the issues and applicable law to the jury.” Nolan v. Memphis City Sch., 589 F.3d 257, 264 (6th Cir.
2009) (internal quotation marks and citation omitted). “A judgment may be reversed based upon an
improper jury instruction only if the instructions, viewed as a whole, were confusing, misleading,
or prejudicial.” Williams, 612 F.3d at 506 (internal quotation marks and citation omitted).
Van’s argument for reversal based on the district court’s description of Yott as an “expert
witness” during this jury instruction fails. Though Van cites a string of cases opining that courts
should not describe a witness as an expert, see, e.g., United States v. Johnson, 488 F.3d 690, 697–98
(6th Cir. 2007), none supports reversal of Van’s convictions. The judge referred to Yott as an expert
only once. And he did so in the context of a cautionary jury instruction, thereby mitigating any
The government argues for plain-error review, claiming that, while Van objected to the
disputed jury instruction below, he did so solely because Yott “was never qualified as an expert in
this case.” But we need not determine whether Van sufficiently preserved the basis for his objection
articulated here because his argument fails even abuse-of-discretion review.
USA v. Van
additional credence the jury might have granted. See United States v. Serafino, 281 F.3d 327, 331
(1st Cir. 2002) (finding “whatever special aura the jury might otherwise have attached to the term
‘expert’” mitigated by instruction that “[e]xpert testimony should be considered just like other
testimony” (alteration in original) (emphasis omitted) (internal quotation marks and citation
Van’s argument that the district court compounded this supposedly improper jury instruction
by failing to qualify Yott as an expert similarly falters. To the extent that Yott’s general statement
regarding the frequency with which drug dealers carry firearms or his specific statements about the
gun he observed in this case qualify as expert testimony, the district court appropriately permitted
Yott—who had served as a Detroit police officer for two years and as an ATF special agent for
twenty years—to offer such testimony without first formally qualifying him as an expert. See United
States v. Cobb, 397 F. App’x 128, 139 (6th Cir. 2010) (“If a witness’s qualifications are obvious, we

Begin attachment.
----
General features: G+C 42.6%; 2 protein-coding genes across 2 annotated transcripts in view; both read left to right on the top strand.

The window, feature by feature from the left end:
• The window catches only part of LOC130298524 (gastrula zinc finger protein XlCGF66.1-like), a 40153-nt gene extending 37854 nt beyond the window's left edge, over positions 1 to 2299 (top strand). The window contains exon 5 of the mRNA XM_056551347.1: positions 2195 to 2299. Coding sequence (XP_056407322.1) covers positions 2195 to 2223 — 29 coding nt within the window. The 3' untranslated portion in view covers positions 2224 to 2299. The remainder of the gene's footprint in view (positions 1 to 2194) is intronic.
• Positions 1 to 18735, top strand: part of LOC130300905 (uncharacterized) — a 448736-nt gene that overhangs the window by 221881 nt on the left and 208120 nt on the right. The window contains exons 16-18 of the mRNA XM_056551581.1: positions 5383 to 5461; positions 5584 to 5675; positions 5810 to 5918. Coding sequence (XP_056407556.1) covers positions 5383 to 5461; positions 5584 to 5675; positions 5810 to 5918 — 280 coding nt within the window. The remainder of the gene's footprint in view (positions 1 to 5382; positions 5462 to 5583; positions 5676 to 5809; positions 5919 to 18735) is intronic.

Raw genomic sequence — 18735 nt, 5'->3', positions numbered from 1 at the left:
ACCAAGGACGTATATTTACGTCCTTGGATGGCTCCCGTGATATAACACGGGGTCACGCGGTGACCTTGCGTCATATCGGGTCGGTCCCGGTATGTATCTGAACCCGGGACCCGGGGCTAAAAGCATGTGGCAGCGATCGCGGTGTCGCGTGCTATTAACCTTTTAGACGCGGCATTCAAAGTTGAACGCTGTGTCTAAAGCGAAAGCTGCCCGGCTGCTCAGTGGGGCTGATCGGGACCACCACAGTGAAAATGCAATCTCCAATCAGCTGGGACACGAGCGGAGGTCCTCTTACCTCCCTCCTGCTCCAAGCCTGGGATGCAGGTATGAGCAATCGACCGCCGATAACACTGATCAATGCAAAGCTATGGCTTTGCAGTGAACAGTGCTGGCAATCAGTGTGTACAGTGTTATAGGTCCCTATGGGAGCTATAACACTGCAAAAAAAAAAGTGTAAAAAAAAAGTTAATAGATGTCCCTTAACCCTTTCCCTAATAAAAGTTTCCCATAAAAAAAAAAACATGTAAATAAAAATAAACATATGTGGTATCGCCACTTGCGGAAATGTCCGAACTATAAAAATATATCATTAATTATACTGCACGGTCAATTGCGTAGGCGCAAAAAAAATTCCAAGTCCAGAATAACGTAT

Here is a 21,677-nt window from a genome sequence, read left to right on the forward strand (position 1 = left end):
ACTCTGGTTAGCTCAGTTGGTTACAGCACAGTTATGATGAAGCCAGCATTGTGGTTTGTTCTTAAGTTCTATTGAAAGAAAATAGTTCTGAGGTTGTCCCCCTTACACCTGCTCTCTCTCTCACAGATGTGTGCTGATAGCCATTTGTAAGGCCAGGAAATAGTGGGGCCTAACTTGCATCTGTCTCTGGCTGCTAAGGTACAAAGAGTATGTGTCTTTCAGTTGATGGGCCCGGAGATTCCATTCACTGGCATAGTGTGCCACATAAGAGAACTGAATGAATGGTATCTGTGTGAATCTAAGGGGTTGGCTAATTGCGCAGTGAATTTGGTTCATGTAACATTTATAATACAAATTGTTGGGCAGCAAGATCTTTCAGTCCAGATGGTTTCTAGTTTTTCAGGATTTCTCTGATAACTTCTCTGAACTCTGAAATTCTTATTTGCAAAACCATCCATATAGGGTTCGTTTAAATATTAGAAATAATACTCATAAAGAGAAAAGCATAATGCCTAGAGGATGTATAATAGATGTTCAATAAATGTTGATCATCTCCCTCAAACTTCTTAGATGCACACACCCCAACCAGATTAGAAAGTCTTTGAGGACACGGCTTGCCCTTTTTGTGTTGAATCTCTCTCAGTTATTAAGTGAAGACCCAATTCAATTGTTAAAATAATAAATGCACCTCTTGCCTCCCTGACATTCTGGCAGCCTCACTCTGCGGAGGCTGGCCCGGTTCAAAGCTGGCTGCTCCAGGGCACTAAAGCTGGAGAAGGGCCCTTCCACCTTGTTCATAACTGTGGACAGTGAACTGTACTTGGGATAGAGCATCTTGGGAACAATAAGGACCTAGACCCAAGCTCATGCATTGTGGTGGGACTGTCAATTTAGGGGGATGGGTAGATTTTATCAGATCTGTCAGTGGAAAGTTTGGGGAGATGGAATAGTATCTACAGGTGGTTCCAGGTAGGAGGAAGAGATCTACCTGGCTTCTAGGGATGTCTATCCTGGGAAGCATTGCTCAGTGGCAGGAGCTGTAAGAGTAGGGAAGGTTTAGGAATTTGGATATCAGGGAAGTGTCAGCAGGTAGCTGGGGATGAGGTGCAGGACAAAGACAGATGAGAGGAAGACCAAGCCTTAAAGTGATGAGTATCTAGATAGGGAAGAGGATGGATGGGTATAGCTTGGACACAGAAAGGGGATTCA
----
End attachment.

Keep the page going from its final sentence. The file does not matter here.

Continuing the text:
have found that there is no need to formally qualify him as an expert.”), cert. denied, 131 S. Ct. 1801
(2011); United States v. Lopez-Medina, 461 F.3d 724, 742–43 (6th Cir. 2006) (finding no abuse of
discretion in district court’s failure to qualify Drug Enforcement Administration agents before
allowing their expert testimony).
Relying on Lopez-Medina, Van argues that the district court’s failure to issue a cautionary
instruction informing the jury of Yott’s dual role as an expert and fact witness both before he offered
any opinion evidence and again before deliberations merits reversal. But Lopez-Medina does not
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USA v. Van
require a district court to offer such instructions twice; it found error where the district court
provided neither a cautionary jury instruction regarding the agents’ dual roles nor a clear
demarcation between their fact and expert testimony. 461 F.3d at 745. Here, the district court
offered an expert-witness instruction and cautioned the jury that Yott testified in two capacities.
This instruction, moreover, addressed the “particular concerns” that the Lopez-Medina court
identified as arising when an officer gives expert testimony: it “guard[ed] against a jury mistakenly
weighing opinion testimony as if the opinion were fact,” “instruct[ed] the jury that they [were] free
to reject the opinions given,” and “address[ed] the additional risk of bias in forming expert
conclusions regarding one’s own investigation.” See id. at 744; see also United States v. Neeley, 308
F. App’x 870, 878–79 (6th Cir. 2009) (finding no plain error despite instruction designating witness
as an expert because the trial court addressed the “particular concerns” of Lopez-Medina by giving
“a general instruction on witness credibility as well as an expert witness instruction”).3
Finally, Van claims that three other trial events compounded the court’s supposed error in
describing Yott as an “expert.” Although he does not say so explicitly, Van presumably pairs the
challenged jury instruction with these events to argue that the cumulative effect of these supposed
errors amounted to a denial of his due process right to a fair trial. See United States v. Cobleigh, 75